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For $30 plus tax and shipping, you can be the owner of a 100% cotton, made-in-America t-shirt inscribed in sharp, upper-case font with the four words: “The Future is Female” (“The Future”). Sold since 2015 by the bi-coastal boutique, Otherwild, the shirt and slogan have taken off in popularity and can now be found on coffee mugs and the backs of celebrities as they leave high-end hotels (Meltzer). Even a recent Saturday Night Live sketch referenced the shirt when a guy wore it to demonstrate his feminist cred—that is, in the hopes of impressing a woman he wanted to sleep with (“Girl”). Otherwild writes, “The Future is Female is the past, the present and the future, and is language that resonates” (“The Future”). The popularity of the shirt can attest to the slogan’s resonance and presentness particularly in the age of social media where the hashtag #thefutureisfemale has received countless likes to date. It is also fair to say that "The Future is Female" is the future, given the ability for someone to read the statement literally. This reference to “the past” on the other hand may seem slightly more out of place, but it is likely an acknowledgment of the shirt’s origin: it was designed in 1972 for the opening of a women’s bookstore and later popularized from a 1975 image taken by the photographer Liza Cowan (“The Future”).
As the shirt becomes ubiquitous with the women’s movement, there is some irony to the recent triumph of the “The Future is Female.” For just like the kitschy framed signs at the bar that proudly announce “FREE BEER TOMORROW” with the inherent assumption that there is no free beer today, there is also the assumption that today is not “female.” If the shirt has been around for over forty years and we are still having to wear “The Future is Female” as a bumper sticker mantra on our chest, has anything really changed? Furthermore, as we wear the shirt or proudly type the hashtag into our Instagram captions are we convincing ourselves we are changing anything? I would argue that the reasons the shirt resonates with so many are the same reasons why “The Future is Female” shirt is an ineffective medium for change.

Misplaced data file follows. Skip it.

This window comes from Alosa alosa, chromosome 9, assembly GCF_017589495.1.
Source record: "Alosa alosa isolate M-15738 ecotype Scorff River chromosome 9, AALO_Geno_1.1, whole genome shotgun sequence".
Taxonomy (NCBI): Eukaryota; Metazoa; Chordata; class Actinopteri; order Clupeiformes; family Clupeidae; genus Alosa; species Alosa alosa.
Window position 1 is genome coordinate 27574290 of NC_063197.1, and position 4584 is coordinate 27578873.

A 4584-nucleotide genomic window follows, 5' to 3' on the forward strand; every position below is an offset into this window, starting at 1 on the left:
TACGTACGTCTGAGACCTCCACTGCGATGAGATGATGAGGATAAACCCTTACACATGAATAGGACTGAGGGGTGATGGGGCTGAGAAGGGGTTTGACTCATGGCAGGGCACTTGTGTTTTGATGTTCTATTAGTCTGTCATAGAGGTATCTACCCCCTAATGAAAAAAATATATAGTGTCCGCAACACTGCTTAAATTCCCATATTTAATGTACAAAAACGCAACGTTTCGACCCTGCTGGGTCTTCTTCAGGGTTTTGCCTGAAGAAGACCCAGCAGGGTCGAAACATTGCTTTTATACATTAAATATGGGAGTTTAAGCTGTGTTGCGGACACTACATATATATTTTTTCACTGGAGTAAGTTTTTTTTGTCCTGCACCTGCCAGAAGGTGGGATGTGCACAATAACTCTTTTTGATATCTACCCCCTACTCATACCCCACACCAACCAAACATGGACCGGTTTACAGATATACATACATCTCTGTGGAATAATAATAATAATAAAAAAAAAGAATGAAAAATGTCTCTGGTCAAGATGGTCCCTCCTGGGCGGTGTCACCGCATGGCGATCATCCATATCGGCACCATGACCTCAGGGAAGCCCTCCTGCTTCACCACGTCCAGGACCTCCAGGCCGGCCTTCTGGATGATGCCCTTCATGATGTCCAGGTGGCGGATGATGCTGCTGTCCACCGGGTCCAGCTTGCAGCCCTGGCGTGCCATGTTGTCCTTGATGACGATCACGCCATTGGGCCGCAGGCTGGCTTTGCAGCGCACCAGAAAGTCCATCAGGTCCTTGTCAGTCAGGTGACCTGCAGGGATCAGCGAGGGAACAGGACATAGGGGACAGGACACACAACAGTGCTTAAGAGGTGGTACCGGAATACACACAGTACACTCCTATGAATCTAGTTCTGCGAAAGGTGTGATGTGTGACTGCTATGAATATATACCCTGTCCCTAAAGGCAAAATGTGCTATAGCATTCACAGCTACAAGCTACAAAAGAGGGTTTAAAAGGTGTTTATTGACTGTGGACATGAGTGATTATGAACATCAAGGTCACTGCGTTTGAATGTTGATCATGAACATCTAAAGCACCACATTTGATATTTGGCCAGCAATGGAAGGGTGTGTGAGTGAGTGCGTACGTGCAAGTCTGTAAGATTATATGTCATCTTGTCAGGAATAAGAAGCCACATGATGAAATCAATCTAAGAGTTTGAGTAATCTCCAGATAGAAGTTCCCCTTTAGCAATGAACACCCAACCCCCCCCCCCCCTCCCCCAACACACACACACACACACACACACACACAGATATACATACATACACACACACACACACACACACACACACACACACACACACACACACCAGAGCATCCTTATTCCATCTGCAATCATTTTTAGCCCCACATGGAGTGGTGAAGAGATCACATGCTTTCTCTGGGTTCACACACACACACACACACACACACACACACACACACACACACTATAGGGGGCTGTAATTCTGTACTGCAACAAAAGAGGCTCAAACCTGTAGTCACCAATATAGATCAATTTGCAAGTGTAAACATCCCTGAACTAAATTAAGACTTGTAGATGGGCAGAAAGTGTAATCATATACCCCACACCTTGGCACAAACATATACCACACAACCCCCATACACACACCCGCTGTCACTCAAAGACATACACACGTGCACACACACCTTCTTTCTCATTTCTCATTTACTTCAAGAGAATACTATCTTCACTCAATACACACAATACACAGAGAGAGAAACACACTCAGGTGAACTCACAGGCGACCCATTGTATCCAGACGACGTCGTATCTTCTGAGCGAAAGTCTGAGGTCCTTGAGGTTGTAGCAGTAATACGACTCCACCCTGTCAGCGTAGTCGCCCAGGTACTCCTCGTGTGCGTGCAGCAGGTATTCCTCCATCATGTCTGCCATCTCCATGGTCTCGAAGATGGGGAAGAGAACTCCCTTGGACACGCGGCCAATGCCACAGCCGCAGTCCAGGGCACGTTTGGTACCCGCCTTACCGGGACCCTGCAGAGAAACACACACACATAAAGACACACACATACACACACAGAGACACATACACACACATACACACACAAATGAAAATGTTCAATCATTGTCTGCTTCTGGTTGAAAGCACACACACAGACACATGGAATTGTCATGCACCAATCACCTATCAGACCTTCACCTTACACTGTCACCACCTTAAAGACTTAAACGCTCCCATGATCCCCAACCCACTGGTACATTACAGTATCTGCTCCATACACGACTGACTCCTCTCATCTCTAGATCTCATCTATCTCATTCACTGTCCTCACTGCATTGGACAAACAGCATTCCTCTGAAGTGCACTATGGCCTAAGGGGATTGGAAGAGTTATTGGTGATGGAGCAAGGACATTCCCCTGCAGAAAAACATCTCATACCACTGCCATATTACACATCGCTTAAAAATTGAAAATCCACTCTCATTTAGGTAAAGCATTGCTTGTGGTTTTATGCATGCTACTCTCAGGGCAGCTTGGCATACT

For the sake of clarity moving forward, I propose some modest explanation of what it means for a time to be or not be “female,” a nebulous concept with no universal definition. Consider that every society in the world today is a patriarchy, predominantly ruled by men (Cohen). Narrowing in on the United States, women who make up half the population and over half of the work force are “substantially behind men when it comes to their representation in leadership positions,” according to the Center for American Progress, which cites industries like financial services, in which women “make up 54 percent of the labor force . . . 29 percent of executive and senior level managers and 2 percent of CEOs,” and academia where “only 31 percent of full professors and 27 percent of college presidents” are women (Warner and Corley 1). Under this leadership, women in the U.S. get paid less than their male counterparts for equal work, lack access to necessary and affordable health care, and have a one-in-three chance of being sexually assaulted in their lifetime (Burke; “Violence Prevention”). Therefore, for a time to be female I suggest, is a time in which women make up an equal or greater share of the power structure in society in order to secure the same rights and opportunities that men possess for a safe and prosperous future.